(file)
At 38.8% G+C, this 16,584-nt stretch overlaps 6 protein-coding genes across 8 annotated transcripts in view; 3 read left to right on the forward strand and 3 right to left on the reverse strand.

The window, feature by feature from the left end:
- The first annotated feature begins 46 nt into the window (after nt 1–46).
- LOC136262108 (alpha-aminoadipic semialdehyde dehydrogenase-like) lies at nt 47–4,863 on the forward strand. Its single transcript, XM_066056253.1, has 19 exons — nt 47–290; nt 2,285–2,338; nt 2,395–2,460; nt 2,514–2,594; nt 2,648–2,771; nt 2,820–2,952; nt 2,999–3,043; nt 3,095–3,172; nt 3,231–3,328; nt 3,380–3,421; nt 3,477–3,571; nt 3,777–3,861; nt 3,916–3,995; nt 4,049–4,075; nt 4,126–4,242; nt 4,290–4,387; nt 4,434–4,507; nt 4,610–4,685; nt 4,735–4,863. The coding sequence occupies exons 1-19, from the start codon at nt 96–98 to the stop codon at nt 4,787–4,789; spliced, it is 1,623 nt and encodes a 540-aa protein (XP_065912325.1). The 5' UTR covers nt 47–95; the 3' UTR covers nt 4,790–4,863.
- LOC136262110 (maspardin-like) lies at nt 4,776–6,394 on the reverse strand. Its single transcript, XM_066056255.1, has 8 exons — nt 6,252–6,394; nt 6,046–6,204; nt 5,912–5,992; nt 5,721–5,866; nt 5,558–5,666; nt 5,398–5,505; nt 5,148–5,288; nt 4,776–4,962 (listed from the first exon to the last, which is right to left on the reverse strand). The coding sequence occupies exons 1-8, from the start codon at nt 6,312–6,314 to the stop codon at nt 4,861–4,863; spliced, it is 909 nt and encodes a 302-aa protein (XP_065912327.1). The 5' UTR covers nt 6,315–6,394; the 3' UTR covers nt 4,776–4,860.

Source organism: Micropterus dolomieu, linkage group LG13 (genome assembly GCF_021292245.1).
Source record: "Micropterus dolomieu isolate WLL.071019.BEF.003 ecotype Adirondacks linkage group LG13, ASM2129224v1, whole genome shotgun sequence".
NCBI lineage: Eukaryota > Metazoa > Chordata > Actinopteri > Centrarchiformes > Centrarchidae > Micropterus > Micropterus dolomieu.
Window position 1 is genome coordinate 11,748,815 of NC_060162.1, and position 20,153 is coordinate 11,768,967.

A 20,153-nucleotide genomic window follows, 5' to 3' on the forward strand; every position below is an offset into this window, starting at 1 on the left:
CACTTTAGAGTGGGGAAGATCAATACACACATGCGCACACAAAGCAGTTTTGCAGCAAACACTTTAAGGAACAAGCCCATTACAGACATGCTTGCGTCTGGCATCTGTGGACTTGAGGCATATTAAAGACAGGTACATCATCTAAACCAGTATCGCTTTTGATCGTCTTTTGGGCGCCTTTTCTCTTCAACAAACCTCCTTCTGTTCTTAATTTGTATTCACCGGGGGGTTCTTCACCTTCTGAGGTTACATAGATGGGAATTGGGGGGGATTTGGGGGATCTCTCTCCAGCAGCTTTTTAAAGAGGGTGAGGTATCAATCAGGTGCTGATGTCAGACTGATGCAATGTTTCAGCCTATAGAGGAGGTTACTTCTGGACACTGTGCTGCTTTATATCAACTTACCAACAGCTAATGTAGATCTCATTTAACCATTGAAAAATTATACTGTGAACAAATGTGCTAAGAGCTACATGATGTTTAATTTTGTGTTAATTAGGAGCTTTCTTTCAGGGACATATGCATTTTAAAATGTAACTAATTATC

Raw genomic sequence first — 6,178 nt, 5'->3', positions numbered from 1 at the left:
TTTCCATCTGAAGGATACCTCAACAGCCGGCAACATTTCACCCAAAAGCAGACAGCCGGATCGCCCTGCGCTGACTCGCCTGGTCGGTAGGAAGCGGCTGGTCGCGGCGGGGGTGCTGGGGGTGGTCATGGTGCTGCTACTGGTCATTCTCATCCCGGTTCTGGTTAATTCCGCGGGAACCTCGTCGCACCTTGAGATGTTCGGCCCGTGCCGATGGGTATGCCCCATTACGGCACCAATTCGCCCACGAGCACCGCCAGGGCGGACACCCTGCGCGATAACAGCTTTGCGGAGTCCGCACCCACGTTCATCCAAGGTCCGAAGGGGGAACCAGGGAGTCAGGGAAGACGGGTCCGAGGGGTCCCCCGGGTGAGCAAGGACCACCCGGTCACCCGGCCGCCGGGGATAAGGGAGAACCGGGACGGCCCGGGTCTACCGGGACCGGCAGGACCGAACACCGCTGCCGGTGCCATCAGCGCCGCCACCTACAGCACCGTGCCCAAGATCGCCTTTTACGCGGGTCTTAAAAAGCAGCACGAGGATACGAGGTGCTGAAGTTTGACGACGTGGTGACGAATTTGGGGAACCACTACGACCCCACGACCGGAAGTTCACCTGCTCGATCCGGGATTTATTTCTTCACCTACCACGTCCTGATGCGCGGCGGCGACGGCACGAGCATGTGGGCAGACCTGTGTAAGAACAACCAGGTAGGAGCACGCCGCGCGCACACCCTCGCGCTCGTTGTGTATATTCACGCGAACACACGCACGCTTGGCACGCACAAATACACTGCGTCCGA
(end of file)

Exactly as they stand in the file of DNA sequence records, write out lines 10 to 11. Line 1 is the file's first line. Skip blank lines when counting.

A 20,153-nucleotide genomic window follows, 5' to 3' on the forward strand; every position below is an offset into this window, starting at 1 on the left:
CACTTTAGAGTGGGGAAGATCAATACACACATGCGCACACAAAGCAGTTTTGCAGCAAACACTTTAAGGAACAAGCCCATTACAGACATGCTTGCGTCTGGCATCTGTGGACTTGAGGCATATTAAAGACAGGTACATCATCTAAACCAGTATCGCTTTTGATCGTCTTTTGGGCGCCTTTTCTCTTCAACAAACCTCCTTCTGTTCTTAATTTGTATTCACCGGGGGGTTCTTCACCTTCTGAGGTTACATAGATGGGAATTGGGGGGGATTTGGGGGATCTCTCTCCAGCAGCTTTTTAAAGAGGGTGAGGTATCAATCAGGTGCTGATGTCAGACTGATGCAATGTTTCAGCCTATAGAGGAGGTTACTTCTGGACACTGTGCTGCTTTATATCAACTTACCAACAGCTAATGTAGATCTCATTTAACCATTGAAAAATTATACTGTGAACAAATGTGCTAAGAGCTACATGATGTTTAATTTTGTGTTAATTAGGAGCTTTCTTTCAGGGACATATGCATTTTAAAATGTAACTAATTATC